|Trip Length:||2 days, 1 night|
|Start:||Auckland Ferry Terminal|
|Finish:||Auckland Ferry Terminal|
|Best time to visit:||Year round|
Things to do on Rotoroa Island include observing endangered bird and animal species who are free to wander throughout the Island. The visitors are controlled and told how to behave, the local inhabitants set the pace, wekas are known to cheekly invite themselves into your accommodation to see what you are doing. There is a heritage trail, complete with a museum to wander through. Hiking, swimming and volunteering are encouraged and, for fishing enthusiasts, great spots to try your hand at catching your evening meal.
Getting to Rotoroa is atmosphere building as you let go of city living. The information below, about transport to and from Rotoroa is from Rotoroa’s visitor information website. Remember to check links below for up to date details. For our weekend we travelled by scheduled Fullers Ferry departing early morning. There is one scheduled sailing a day, to the Island during summer. Effectively Island visitors are limited by the transport options to the Island. For those whose budget is flexible there are options of sea planes and chartered boats.
A ferry service from downtown Auckland to Rotoroa Island is offered by our friends at 360 Discovery Cruises. The ferries currently run on a regular but seasonal basis: more frequently in summer, only weekends in winter. The trip takes just over an hour, with a stop-off at Waiheke’s Orapiu wharf on the way. You can also get to Rotoroa Island by ferry from Coromandel.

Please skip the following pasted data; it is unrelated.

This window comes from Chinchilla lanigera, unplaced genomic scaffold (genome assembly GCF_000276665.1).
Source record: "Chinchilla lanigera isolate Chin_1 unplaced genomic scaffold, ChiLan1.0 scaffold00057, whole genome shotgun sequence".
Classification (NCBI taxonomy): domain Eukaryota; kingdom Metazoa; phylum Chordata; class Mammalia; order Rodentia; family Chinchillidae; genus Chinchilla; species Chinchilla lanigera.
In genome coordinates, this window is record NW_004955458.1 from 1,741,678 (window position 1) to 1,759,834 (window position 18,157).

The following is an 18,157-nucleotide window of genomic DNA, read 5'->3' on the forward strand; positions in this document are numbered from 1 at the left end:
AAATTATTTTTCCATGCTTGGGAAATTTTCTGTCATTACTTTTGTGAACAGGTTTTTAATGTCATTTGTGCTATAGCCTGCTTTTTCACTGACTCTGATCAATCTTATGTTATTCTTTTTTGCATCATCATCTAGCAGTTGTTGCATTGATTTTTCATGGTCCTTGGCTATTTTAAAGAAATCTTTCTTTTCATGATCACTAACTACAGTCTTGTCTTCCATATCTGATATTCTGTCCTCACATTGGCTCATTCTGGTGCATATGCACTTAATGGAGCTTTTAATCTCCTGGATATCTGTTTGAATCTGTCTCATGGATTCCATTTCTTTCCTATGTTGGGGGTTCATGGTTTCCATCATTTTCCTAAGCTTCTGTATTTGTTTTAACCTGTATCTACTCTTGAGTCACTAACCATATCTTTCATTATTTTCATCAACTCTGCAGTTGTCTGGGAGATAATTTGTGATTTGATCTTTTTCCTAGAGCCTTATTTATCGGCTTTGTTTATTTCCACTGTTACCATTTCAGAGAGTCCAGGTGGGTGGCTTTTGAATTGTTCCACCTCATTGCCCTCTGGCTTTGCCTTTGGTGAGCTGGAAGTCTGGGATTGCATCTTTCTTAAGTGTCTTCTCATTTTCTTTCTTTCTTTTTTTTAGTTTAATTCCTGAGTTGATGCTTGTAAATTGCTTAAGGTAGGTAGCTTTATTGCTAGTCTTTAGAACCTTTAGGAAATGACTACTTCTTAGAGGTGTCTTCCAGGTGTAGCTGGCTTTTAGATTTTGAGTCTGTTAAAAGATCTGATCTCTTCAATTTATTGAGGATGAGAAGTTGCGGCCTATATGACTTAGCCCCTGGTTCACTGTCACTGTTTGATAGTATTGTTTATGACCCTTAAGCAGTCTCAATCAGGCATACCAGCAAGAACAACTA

Check out 360 Discovery ferry timetable and fare information
PRIVATE BOATS. Rotoroa Island is a fantastic destination for boating and sailing, with a choice of sheltered coves and bays all around the island. Check out the website Rotoroa to find out more information about driving yourself to the island.
CHARTERS, WATER TAXIS, HELICOPTERS & SEAPLANES. If you’d like to come to Rotoroa Island but your visit doesn’t fit with the current 360 Discovery ferry timetable, there are other ways of getting to the island.
WATER TAXI. Auckland Sea Shuttles.
DAY PASS (LANDING FEE). A contribution of $5 per adult and $3 per child is appreciated from all visitors to the island, and goes directly towards our ongoing restoration and conservation programmes. This contribution is included in all public ferry tickets. For all other visitors it’s payable in cash on the island, at the Exhibition Centre or the honesty box at Ladies Bay, or via direct online transfer.
DAY PASS (LANDING FEE) ONLINE PAYMENTS. You’re welcome to pay for your day pass via online transfer to our bank account below: 02-0108-0032549-01. Rotoroa Island Trust. If you need a receipt, please email firstname.lastname@example.org.
Landed and ready to check into your accommodation.
Rotoroa Island is a trust whereby all land accommodation is managed by the park guardians with a resident ranger as the manager of facilities, services, guided tours and visitor encounters. Rotoroa Accommodation range from comfortable refurbished 1970’s homes to bunk style rooms with space for 18 people. The Superintendent’s House on Rotoroa Island was the former home of the island’s most senior Salvation Army staff member, the Superintendent. Consequently it occupies a lovely spot with beautiful views across the Gulf and over to Coromandel. Island accommodation numbers are limited to less than 30 people, exclusivity is part of the package. Privacy is guaranteed.
There are no camping sites on the Island. Dogs and other pets are strictly prohibited. Check our travel pack information for frequently asked questions.